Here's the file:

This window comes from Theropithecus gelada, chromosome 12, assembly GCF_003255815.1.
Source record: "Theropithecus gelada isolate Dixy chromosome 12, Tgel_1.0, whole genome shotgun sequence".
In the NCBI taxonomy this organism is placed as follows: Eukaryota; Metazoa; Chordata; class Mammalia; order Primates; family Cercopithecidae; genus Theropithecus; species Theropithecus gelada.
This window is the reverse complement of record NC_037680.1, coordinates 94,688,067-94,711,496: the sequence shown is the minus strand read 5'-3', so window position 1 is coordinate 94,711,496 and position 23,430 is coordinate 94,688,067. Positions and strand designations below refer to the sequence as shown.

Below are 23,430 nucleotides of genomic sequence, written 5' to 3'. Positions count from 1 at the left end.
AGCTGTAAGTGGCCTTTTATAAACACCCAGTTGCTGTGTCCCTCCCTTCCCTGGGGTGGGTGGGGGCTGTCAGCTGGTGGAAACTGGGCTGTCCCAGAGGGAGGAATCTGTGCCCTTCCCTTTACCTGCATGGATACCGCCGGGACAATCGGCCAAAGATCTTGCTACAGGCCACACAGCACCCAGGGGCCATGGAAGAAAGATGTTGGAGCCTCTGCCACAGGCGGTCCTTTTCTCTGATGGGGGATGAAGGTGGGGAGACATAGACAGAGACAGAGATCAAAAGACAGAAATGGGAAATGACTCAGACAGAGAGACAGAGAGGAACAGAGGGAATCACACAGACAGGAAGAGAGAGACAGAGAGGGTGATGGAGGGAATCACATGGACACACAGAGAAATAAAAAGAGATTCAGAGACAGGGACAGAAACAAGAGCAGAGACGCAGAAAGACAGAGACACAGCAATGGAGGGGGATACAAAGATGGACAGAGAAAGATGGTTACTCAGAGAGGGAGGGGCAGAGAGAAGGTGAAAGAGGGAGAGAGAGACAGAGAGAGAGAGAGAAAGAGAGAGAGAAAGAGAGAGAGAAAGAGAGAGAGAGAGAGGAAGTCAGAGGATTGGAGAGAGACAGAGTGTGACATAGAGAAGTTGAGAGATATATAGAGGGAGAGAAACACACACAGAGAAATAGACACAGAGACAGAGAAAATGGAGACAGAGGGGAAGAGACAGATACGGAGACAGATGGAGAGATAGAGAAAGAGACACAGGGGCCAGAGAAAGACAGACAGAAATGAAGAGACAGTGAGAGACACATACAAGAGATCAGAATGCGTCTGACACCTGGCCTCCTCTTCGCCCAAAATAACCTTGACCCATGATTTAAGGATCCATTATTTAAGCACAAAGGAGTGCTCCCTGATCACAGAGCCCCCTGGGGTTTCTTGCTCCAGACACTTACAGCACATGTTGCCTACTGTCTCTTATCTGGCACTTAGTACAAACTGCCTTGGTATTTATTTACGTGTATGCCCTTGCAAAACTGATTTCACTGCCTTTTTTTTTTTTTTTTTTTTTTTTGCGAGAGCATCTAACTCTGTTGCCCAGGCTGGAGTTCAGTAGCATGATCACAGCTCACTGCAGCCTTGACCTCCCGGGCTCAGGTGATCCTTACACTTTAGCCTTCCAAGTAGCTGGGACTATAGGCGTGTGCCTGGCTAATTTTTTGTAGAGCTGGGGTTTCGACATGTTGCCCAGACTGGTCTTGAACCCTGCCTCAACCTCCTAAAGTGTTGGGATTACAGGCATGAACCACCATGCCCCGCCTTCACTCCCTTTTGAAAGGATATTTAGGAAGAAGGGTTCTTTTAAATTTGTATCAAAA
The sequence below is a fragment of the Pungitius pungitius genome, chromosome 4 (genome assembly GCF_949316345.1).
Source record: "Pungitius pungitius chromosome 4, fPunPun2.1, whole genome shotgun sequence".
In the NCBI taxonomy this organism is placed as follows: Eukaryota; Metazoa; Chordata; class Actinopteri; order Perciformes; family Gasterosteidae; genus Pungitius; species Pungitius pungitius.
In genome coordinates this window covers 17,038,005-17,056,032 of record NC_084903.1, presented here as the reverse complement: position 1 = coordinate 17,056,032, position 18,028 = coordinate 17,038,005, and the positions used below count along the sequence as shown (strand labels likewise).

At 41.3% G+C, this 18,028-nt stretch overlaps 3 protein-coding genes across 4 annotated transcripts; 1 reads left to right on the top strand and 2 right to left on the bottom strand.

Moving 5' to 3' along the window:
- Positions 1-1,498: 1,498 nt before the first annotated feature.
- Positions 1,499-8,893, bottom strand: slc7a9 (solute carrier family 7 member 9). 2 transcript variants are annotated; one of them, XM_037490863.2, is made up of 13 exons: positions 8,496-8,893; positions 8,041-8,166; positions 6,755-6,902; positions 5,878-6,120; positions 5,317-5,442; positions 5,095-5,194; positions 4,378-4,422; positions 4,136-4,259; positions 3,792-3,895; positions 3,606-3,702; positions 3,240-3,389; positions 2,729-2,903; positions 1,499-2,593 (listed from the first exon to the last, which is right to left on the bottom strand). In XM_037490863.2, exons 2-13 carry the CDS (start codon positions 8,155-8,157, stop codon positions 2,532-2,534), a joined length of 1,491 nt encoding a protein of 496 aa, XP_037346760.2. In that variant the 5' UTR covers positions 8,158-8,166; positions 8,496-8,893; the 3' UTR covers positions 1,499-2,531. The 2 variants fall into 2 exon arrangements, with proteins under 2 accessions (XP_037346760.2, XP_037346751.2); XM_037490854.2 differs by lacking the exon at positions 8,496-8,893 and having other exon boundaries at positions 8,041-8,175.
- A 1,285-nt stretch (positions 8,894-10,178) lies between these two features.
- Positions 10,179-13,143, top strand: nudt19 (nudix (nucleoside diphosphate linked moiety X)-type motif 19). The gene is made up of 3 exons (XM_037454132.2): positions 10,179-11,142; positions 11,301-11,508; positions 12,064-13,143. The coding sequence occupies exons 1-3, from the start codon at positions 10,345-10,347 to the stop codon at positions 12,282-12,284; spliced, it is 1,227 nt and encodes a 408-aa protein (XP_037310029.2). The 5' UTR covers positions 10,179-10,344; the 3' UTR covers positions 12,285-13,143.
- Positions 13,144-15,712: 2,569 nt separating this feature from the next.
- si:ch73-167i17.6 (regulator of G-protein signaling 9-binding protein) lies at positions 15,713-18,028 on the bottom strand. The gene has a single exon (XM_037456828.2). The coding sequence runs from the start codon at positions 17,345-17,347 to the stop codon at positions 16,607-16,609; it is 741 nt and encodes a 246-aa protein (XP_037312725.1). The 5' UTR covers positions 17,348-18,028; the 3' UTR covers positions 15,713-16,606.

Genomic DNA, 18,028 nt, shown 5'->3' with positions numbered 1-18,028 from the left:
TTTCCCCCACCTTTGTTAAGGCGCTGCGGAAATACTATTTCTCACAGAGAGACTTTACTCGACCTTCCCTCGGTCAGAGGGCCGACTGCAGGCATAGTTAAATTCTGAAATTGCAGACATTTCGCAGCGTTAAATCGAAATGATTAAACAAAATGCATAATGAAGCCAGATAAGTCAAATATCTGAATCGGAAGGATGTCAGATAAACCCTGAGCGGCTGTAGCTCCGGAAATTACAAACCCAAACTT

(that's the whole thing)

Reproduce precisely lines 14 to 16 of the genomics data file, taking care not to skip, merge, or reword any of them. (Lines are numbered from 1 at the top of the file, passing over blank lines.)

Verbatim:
- Positions 1,499-8,893, bottom strand: slc7a9 (solute carrier family 7 member 9). 2 transcript variants are annotated; one of them, XM_037490863.2, is made up of 13 exons: positions 8,496-8,893; positions 8,041-8,166; positions 6,755-6,902; positions 5,878-6,120; positions 5,317-5,442; positions 5,095-5,194; positions 4,378-4,422; positions 4,136-4,259; positions 3,792-3,895; positions 3,606-3,702; positions 3,240-3,389; positions 2,729-2,903; positions 1,499-2,593 (listed from the first exon to the last, which is right to left on the bottom strand). In XM_037490863.2, exons 2-13 carry the CDS (start codon positions 8,155-8,157, stop codon positions 2,532-2,534), a joined length of 1,491 nt encoding a protein of 496 aa, XP_037346760.2. In that variant the 5' UTR covers positions 8,158-8,166; positions 8,496-8,893; the 3' UTR covers positions 1,499-2,531. The 2 variants fall into 2 exon arrangements, with proteins under 2 accessions (XP_037346760.2, XP_037346751.2); XM_037490854.2 differs by lacking the exon at positions 8,496-8,893 and having other exon boundaries at positions 8,041-8,175.
- A 1,285-nt stretch (positions 8,894-10,178) lies between these two features.
- Positions 10,179-13,143, top strand: nudt19 (nudix (nucleoside diphosphate linked moiety X)-type motif 19). The gene is made up of 3 exons (XM_037454132.2): positions 10,179-11,142; positions 11,301-11,508; positions 12,064-13,143. The coding sequence occupies exons 1-3, from the start codon at positions 10,345-10,347 to the stop codon at positions 12,282-12,284; spliced, it is 1,227 nt and encodes a 408-aa protein (XP_037310029.2). The 5' UTR covers positions 10,179-10,344; the 3' UTR covers positions 12,285-13,143.